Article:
Assemblywoman Donna Lupardo (D-Endwell) announced a new regional initiative to combat the opioid epidemic at a press conference at the Binghamton University Downtown Center on Monday morning.

Alongside a group of collaborating officials, Lupardo detailed how she helped secure a $100,000 grant from the New York state Office of Alcoholism and Substance Abuse Services. The funding will create space for 15 AmeriCorps members who will serve a combined 20,000 hours in prevention, treatment navigation and recovery support services. An additional $153,816 in federal funding and nearly $40,000 from local organizations and in-kind contributions will support the program.

The Rural Health Network of South Central New York will organize and manage operations of the AmeriCorps project.

Each of the 15 volunteers will be based at one of nine regional host organizations, including the Broome County Promise Zone, Mothers and Babies Prenatal Network, Southern Tier AIDS Program and the Tioga County Health Department. Jack Salo, executive director of the Rural Health Network of South Central New York, said this will allow for a comprehensive approach to facing the opioid crisis affecting the Southern Tier.

“I think the diversity of approach here is really targeting the resource to the particular activity in the community and organization that needs it,” Salo said. “So it’s not a one-size-fits-all, and I think that real strength of the AmeriCorps program and a real strength of this project.”

The program aims to serve five primary counties of service — Broome, Cortland, Delaware, Madison and Tioga — as well as seven additional, secondary counties in the region. According to Lupardo, the wide reach of the program would not be possible without collaboration across the community.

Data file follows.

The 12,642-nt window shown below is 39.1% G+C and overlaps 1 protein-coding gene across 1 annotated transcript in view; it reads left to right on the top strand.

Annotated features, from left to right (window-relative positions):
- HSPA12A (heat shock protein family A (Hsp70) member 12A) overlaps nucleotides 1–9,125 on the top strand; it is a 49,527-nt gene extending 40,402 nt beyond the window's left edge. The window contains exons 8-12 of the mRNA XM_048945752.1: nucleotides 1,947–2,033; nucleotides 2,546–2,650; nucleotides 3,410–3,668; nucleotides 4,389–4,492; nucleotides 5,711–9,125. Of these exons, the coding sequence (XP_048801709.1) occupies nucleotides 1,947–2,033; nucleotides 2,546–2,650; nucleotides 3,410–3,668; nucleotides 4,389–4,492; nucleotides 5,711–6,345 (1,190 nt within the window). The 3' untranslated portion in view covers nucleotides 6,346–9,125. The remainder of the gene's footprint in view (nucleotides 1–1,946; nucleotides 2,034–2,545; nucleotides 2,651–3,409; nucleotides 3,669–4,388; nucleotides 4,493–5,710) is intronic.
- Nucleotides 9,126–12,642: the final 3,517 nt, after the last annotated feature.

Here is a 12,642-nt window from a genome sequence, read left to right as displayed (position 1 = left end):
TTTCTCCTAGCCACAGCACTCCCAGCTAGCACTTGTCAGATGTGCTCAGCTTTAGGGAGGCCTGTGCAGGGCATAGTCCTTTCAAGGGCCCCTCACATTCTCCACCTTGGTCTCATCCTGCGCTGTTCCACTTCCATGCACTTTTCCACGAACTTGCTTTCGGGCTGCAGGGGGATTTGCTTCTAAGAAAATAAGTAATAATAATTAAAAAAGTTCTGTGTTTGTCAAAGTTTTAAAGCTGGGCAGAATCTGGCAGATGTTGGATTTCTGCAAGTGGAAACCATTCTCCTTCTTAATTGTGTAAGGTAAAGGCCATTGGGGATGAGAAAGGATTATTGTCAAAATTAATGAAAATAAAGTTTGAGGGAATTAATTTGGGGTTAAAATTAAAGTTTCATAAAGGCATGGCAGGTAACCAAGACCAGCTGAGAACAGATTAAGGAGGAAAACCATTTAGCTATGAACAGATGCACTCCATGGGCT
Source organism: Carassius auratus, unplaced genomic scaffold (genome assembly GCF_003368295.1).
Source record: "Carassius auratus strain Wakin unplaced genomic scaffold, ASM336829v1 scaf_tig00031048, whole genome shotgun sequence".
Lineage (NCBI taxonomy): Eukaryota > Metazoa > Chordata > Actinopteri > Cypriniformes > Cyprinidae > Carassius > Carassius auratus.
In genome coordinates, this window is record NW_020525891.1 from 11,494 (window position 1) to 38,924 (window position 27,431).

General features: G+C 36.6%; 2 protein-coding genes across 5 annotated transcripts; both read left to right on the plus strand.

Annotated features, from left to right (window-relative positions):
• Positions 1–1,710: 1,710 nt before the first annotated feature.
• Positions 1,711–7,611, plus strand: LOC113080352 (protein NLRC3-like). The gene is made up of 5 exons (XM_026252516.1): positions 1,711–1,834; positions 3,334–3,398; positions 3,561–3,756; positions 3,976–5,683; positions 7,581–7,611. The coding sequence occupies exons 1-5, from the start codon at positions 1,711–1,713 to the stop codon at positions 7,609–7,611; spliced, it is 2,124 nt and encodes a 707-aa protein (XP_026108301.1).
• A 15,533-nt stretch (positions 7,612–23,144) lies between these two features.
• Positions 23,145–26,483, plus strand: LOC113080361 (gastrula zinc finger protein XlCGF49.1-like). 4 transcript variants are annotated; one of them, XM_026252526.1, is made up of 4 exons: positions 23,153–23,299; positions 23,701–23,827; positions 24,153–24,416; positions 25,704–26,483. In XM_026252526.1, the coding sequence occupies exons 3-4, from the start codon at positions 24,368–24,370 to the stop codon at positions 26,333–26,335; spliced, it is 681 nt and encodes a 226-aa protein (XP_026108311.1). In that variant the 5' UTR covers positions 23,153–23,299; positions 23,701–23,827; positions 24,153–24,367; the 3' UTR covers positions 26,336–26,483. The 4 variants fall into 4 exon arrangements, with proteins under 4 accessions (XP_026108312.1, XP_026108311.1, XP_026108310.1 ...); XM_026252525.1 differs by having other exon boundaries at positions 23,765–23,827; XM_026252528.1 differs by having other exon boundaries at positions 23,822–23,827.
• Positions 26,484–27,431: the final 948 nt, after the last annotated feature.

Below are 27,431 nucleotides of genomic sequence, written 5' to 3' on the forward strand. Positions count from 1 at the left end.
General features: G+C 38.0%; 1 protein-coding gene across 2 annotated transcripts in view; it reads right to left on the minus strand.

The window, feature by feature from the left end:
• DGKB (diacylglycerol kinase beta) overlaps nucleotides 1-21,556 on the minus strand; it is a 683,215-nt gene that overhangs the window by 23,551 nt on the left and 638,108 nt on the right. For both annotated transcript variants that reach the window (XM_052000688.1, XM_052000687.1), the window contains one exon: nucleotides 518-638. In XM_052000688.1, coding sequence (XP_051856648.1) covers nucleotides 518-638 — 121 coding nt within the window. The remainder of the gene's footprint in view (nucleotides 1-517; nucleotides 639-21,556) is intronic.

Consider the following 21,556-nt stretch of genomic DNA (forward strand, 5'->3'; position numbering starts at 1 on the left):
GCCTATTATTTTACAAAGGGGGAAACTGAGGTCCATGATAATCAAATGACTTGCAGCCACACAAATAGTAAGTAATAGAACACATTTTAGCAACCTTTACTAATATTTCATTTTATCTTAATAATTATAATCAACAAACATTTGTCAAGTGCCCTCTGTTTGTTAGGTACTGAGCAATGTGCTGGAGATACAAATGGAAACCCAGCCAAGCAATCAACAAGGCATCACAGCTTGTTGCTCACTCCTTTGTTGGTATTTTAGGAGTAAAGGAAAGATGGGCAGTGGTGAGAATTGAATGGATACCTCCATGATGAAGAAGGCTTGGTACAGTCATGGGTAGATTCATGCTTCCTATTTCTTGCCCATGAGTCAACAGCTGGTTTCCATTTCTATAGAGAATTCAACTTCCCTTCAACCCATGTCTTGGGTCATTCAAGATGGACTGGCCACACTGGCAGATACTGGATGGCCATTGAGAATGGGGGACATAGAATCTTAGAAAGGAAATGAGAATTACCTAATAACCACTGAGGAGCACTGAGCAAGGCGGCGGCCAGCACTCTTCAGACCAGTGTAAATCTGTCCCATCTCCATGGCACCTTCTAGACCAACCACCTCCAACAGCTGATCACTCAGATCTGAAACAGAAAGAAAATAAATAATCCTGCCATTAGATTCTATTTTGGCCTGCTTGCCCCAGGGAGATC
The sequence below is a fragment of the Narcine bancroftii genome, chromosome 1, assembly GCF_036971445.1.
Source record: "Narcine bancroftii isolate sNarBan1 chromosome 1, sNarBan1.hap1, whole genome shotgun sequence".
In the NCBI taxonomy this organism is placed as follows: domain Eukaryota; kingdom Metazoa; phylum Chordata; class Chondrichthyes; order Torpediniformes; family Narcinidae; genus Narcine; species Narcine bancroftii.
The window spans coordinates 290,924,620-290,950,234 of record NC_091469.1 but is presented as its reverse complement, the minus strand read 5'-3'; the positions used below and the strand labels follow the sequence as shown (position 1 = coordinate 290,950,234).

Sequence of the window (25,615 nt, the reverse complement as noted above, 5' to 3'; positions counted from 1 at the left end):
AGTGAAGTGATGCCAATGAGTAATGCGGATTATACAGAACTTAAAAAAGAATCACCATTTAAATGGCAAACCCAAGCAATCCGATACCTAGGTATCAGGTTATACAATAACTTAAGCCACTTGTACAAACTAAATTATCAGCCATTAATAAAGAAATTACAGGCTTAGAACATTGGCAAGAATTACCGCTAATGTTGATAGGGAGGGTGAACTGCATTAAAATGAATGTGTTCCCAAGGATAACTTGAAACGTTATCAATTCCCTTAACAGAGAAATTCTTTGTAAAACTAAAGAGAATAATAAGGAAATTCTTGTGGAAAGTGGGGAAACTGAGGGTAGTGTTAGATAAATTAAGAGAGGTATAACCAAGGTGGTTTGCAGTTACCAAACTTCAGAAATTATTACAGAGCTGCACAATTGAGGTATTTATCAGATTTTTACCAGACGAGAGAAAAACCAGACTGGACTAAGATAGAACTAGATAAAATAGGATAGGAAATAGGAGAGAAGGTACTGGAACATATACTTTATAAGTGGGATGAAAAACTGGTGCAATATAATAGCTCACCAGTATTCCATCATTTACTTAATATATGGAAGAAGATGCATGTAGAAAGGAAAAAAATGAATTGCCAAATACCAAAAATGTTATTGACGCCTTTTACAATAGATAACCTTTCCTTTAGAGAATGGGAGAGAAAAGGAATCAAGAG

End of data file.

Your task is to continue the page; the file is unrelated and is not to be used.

“It’s very gratifying to see how many different agencies and people are coming together to address it,” Lupardo said. “Whether it’s addressing it from the prevention side, early intervention, treatment or recovery services, all of the partners are working collaboratively.”

A pilot program was launched in March of this year in which three AmeriCorps members worked on the opioid issues in the area. Broome County Executive Jason Garnar said expanding this program is a vital step in combatting the opioid crisis.

“We’ve shown that on the small scale in the last few months that this works and this saves lives, so now we’re literally quadrupling the amount of people that we have out on the ground, working to do these really great things,” Garnar said.

Luann Kida, community schools director of the Broome County Promise Zone, said that Miesha Marzell, an assistant professor in the social work department at Binghamton University, has expressed her interest in contributing to the project. As a researcher, Marzell has a background in the etiology and prevention of high-risk substance use.

AmeriCorps members will receive site-specific training as well as group training from the the network. According to Salo, the program recently enrolled the first two AmeriCorps members to the project and is actively recruiting graduating BU students and others for the program. Those interested can apply at